In a previous post I analysed the likely consequences of a swing in the votes from the Bloc to the other parties in Québec and suggested that only a small number of seats were likely candidates for a shift from the Bloc to the Liberals, and an even smaller number of seats that might change hands from the Liberals to the NDP or Conservatives. Lets now extend the analysis to Ontario.The following ridings were won last election with less than 10% margin of difference between the winning candidate and the candidate of the party that finished second.
Riding winning party 2nd party margin
1.)Ajax Pickering Liberal Conservative 6.6%
2.)Beaches East York Liberal NDP 8.9
3.)Bramlea Gore Malton Liberal Conservative 8.0
4.)Brampton Springdale Liberal Conservative 1.7
5.) Brampton West Liberal Conservative 0.4
6.) Don Valley West Liberal Conservative 5.6
7.) Eglington Lawrence Liberal Conservative 4.7
8.) Guelph Liberal Conservative 3.0
9.) Haldiman Norfolk Conservative Liberal 8.4
10.) Kenora Conservative Liberal 8.9
11.) Kingston and Islands Liberal Conservative 6.6
12.) Kitchner centre Conservative Liberal 0.8
13.) Kitchner Waterloo Conservative Liberal 0.1
14.) London North Centre Liberal Conservative 6.1
15.) London West Conservative Liberal 3.7
16.) Missisauga Erindale Conservative Liberal 0.7
17.)Missisauga South Liberal Conservative 4.6
18.) Oak Ridges Markham Conservative Liberal o.7
19.)Oakville Conservative Liberal 9.9
20.)Oshawa Conservative NDP 6.7
21.)Ottawa Orleans Conservative Liberal 6.1
22.) Ottawa West Nepean Conservative Liberal; 8.9%
23.) Parkdale high park Liberal NDP 7.0
24.)Sault Ste.Marie NDP Conservative 2.7
25.)Sudbury NDP Liberal 4.9
26.)Thornhill Conservative Liberal 9.8
27.Trinity Spadina NDP Liberal 5.8
28.Welland NDP Conserv/ Lib. 0.6/4.5
29.York Centre Lib. Conserv. 5.5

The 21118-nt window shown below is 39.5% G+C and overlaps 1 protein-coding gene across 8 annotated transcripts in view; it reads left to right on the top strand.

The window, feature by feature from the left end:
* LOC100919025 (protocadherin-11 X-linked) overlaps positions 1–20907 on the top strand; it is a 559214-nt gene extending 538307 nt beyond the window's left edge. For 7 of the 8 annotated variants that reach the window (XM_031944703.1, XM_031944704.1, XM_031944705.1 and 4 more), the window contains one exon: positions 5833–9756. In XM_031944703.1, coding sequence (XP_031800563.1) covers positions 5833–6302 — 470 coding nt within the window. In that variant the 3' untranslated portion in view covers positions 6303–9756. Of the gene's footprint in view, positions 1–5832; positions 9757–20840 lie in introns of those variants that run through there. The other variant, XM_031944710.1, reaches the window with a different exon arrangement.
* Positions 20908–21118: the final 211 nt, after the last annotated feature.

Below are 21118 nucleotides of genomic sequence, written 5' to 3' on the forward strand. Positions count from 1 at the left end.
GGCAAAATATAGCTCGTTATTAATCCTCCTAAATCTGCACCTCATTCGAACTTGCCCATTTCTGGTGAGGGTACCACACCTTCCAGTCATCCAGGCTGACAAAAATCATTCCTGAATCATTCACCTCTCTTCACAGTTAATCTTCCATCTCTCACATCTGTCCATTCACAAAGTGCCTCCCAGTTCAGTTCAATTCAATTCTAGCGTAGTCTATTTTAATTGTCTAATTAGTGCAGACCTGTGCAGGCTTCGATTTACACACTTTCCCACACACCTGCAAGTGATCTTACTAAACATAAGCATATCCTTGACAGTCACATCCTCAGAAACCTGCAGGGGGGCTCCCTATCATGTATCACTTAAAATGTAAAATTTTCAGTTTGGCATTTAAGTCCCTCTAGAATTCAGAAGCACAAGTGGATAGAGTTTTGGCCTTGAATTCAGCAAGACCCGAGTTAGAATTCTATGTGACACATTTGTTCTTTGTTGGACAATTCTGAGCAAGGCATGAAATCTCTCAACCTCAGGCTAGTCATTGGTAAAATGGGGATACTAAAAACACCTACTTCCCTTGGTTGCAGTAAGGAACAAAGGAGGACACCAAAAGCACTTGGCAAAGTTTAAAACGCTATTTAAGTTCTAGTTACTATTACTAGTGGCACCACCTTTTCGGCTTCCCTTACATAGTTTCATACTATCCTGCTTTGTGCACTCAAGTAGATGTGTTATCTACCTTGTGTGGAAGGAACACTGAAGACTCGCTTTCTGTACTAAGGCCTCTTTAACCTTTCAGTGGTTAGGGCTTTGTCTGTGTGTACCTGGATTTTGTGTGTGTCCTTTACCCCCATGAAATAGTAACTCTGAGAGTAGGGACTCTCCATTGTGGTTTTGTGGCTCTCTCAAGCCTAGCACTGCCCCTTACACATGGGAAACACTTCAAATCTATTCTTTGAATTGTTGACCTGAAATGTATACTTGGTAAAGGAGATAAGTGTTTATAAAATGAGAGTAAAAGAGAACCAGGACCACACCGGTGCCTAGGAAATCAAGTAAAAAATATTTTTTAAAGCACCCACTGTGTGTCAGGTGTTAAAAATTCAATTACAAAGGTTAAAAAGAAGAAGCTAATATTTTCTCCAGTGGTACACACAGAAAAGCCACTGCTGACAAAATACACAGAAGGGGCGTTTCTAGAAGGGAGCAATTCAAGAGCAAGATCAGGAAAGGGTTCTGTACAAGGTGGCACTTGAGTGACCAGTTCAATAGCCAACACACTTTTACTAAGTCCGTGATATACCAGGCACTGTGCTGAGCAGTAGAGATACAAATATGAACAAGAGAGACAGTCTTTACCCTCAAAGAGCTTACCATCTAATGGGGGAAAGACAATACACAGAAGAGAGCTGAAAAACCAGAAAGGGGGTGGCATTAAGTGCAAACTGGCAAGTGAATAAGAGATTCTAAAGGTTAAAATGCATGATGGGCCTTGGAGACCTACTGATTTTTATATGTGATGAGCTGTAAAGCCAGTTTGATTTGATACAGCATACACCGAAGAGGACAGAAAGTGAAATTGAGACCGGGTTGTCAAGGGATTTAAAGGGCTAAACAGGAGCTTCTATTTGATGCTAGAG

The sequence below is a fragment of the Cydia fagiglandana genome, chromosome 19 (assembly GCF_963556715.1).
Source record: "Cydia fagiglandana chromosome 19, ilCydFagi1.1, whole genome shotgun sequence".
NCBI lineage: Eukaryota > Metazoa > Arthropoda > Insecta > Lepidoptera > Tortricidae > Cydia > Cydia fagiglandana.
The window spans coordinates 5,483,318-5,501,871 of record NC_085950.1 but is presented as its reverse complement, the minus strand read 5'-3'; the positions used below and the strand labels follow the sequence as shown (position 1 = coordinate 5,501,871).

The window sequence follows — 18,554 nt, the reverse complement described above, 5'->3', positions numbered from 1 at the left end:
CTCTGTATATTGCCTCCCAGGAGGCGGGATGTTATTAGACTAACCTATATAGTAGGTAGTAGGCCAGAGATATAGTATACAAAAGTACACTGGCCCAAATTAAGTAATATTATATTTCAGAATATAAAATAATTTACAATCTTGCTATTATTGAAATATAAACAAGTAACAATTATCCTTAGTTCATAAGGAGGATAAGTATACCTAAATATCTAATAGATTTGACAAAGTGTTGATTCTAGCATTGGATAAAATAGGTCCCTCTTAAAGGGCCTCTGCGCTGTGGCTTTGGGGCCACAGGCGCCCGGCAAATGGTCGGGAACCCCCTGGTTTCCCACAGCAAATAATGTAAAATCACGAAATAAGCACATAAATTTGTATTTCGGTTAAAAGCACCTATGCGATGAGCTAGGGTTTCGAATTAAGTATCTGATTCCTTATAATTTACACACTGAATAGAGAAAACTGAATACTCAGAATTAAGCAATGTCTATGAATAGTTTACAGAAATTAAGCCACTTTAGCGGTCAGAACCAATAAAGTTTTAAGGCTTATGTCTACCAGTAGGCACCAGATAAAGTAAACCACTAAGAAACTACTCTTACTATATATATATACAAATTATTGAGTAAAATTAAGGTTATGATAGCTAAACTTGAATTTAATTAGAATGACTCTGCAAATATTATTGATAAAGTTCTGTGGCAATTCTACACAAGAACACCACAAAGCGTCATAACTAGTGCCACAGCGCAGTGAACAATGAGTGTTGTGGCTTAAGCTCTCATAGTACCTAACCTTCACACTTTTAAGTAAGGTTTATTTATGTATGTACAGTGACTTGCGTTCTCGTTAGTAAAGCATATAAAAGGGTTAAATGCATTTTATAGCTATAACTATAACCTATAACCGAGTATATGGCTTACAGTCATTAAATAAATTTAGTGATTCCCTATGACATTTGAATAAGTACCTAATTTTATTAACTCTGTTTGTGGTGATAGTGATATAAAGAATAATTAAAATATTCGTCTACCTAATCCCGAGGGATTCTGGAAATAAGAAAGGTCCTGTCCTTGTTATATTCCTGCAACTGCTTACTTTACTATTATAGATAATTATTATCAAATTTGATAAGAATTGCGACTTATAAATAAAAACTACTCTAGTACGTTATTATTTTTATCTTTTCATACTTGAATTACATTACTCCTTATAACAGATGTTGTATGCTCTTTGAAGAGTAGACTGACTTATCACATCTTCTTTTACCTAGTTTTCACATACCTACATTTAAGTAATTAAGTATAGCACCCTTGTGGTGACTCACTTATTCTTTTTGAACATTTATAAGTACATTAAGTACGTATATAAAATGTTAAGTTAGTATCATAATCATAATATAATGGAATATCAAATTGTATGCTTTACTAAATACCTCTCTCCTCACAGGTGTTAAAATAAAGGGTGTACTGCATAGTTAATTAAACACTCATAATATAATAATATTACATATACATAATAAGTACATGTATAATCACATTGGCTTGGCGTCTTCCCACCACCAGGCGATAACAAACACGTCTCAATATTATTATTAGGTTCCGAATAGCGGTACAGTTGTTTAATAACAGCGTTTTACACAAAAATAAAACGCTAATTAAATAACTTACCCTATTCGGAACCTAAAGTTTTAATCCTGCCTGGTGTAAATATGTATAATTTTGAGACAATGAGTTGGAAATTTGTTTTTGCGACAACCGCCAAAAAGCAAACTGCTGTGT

So in Ontario there are 29 ridings where the the winning party defeated the second party by a margin of less than ten percent. In one of these the third party was also within less than 10 % of the victor , the riding of Welland.
In 13 of these the Liberals came first. In 4 of them the NDP came first and in the remaining 12 ridings the Conservatives came first. So the nature of the swing in Ontario is critical. If it is from the Conservatives to the Liberals or the NDP then at maximum there are 12 possible switches to the opposition parties. If the swing is not uniform, in other words in some ridings it is from the Conservatives to the Liberals or NDP in others the other direction then very few net differences will be possible. But if the swing is more uniform but less than 5 % then some of the 12 might switch from the Conservatives. There are 6 that are more likely in such circumstances. They are Kitchener Centre and Kitchener Waterloo, London Centre, Oakridge Markham, Oshawa and Ottawa Orleans. On the other hand there are three ridings the two in Brampton and Guelph where the Liberals would be vulnerable to a small shift in the vote to the Conservatives or from a shift from the Liberals to the NDP.
The latest polls which have however a high margin of error for regions show that in Ontario the expressed preference for the Conservatives seems stable at about at the level of 39 % that they scored in Ontario last election. The Liberal expressed preference is slightly higher but well within the margin of error trending at about 3 to 4 % points above the last election where they scored 34 % and the NDP is trending a bit below their 2008 result of 18 % except in a two very recent polls where they score 24 % in one poll and 25 % in another..
Hence if current trends continue there is not likely to be a large shift in the seat outcome in Ontario. The Liberals might gain several more seats but the Conservatives could just as easily hang on to almost all of their current ones and even gain a couple of new ones from the Liberals. the New Democrats will probably hang on to most,if not all of their seats, possibly winning several more since only 4 of them are vulnerable to a shift in the vote and they themselves ran second in close contests in 3 ridings. The Conservatives in the 2008 election won 51 seats in Ontario, the Liberals 38 and the NDP 17.